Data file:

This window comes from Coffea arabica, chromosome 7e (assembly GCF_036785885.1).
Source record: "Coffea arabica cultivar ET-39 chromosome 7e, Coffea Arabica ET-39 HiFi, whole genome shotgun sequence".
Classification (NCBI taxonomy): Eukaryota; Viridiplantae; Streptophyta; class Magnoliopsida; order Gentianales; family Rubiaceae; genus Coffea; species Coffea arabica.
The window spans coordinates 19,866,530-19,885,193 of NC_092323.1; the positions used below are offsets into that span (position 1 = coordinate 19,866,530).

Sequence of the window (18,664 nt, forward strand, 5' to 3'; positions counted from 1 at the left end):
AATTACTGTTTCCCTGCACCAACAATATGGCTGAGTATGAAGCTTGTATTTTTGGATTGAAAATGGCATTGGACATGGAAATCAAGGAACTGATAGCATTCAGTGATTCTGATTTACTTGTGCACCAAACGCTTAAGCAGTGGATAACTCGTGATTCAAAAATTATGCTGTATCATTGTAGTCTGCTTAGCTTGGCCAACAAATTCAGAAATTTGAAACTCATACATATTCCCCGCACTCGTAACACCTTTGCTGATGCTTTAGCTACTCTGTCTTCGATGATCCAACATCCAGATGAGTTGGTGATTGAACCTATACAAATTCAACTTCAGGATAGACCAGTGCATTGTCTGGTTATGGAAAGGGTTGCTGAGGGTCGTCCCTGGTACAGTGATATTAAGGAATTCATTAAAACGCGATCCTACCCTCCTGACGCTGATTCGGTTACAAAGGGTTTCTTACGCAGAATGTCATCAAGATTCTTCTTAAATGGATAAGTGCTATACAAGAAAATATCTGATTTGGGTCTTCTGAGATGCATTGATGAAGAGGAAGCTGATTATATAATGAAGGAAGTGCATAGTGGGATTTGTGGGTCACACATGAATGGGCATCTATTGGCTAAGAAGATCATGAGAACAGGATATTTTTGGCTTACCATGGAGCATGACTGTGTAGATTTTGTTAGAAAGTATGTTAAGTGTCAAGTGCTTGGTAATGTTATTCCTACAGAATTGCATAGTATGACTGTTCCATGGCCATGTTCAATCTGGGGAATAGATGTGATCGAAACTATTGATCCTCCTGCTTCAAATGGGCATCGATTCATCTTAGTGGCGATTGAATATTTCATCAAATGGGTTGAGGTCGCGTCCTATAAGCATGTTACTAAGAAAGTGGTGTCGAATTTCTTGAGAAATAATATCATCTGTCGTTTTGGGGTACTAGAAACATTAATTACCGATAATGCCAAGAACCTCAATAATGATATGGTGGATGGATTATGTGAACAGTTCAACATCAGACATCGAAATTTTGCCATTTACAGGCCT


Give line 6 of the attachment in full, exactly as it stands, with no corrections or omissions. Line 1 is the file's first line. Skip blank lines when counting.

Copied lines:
AATTACTGTTTCCCTGCACCAACAATATGGCTGAGTATGAAGCTTGTATTTTTGGATTGAAAATGGCATTGGACATGGAAATCAAGGAACTGATAGCATTCAGTGATTCTGATTTACTTGTGCACCAAACGCTTAAGCAGTGGATAACTCGTGATTCAAAAATTATGCTGTATCATTGTAGTCTGCTTAGCTTGGCCAACAAATTCAGAAATTTGAAACTCATACATATTCCCCGCACTCGTAACACCTTTGCTGATGCTTTAGCTACTCTGTCTTCGATGATCCAACATCCAGATGAGTTGGTGATTGAACCTATACAAATTCAACTTCAGGATAGACCAGTGCATTGTCTGGTTATGGAAAGGGTTGCTGAGGGTCGTCCCTGGTACAGTGATATTAAGGAATTCATTAAAACGCGATCCTACCCTCCTGACGCTGATTCGGTTACAAAGGGTTTCTTACGCAGAATGTCATCAAGATTCTTCTTAAATGGATAAGTGCTATACAAGAAAATATCTGATTTGGGTCTTCTGAGATGCATTGATGAAGAGGAAGCTGATTATATAATGAAGGAAGTGCATAGTGGGATTTGTGGGTCACACATGAATGGGCATCTATTGGCTAAGAAGATCATGAGAACAGGATATTTTTGGCTTACCATGGAGCATGACTGTGTAGATTTTGTTAGAAAGTATGTTAAGTGTCAAGTGCTTGGTAATGTTATTCCTACAGAATTGCATAGTATGACTGTTCCATGGCCATGTTCAATCTGGGGAATAGATGTGATCGAAACTATTGATCCTCCTGCTTCAAATGGGCATCGATTCATCTTAGTGGCGATTGAATATTTCATCAAATGGGTTGAGGTCGCGTCCTATAAGCATGTTACTAAGAAAGTGGTGTCGAATTTCTTGAGAAATAATATCATCTGTCGTTTTGGGGTACTAGAAACATTAATTACCGATAATGCCAAGAACCTCAATAATGATATGGTGGATGGATTATGTGAACAGTTCAACATCAGACATCGAAATTTTGCCATTTACAGGCCT